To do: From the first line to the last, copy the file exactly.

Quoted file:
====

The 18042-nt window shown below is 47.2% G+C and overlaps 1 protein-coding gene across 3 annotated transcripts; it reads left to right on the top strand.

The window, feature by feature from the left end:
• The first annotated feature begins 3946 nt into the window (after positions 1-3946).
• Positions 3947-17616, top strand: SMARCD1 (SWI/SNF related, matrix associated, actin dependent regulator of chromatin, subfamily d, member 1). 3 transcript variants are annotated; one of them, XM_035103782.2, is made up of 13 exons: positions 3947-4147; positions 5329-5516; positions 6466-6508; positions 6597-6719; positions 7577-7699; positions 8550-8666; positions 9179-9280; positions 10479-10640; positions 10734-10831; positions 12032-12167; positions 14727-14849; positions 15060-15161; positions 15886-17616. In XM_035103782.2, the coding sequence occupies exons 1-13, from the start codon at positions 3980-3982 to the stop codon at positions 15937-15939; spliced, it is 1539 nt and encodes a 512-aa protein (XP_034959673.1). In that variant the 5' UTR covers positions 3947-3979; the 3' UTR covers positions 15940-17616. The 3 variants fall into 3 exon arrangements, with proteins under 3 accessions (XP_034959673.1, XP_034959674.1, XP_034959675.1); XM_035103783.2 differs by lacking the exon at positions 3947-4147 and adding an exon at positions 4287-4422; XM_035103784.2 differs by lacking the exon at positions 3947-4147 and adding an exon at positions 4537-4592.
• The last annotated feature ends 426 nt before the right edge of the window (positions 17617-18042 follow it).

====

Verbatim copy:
The 18042-nt window shown below is 47.2% G+C and overlaps 1 protein-coding gene across 3 annotated transcripts; it reads left to right on the top strand.

The window, feature by feature from the left end:
• The first annotated feature begins 3946 nt into the window (after positions 1-3946).
• Positions 3947-17616, top strand: SMARCD1 (SWI/SNF related, matrix associated, actin dependent regulator of chromatin, subfamily d, member 1). 3 transcript variants are annotated; one of them, XM_035103782.2, is made up of 13 exons: positions 3947-4147; positions 5329-5516; positions 6466-6508; positions 6597-6719; positions 7577-7699; positions 8550-8666; positions 9179-9280; positions 10479-10640; positions 10734-10831; positions 12032-12167; positions 14727-14849; positions 15060-15161; positions 15886-17616. In XM_035103782.2, the coding sequence occupies exons 1-13, from the start codon at positions 3980-3982 to the stop codon at positions 15937-15939; spliced, it is 1539 nt and encodes a 512-aa protein (XP_034959673.1). In that variant the 5' UTR covers positions 3947-3979; the 3' UTR covers positions 15940-17616. The 3 variants fall into 3 exon arrangements, with proteins under 3 accessions (XP_034959673.1, XP_034959674.1, XP_034959675.1); XM_035103783.2 differs by lacking the exon at positions 3947-4147 and adding an exon at positions 4287-4422; XM_035103784.2 differs by lacking the exon at positions 3947-4147 and adding an exon at positions 4537-4592.
• The last annotated feature ends 426 nt before the right edge of the window (positions 17617-18042 follow it).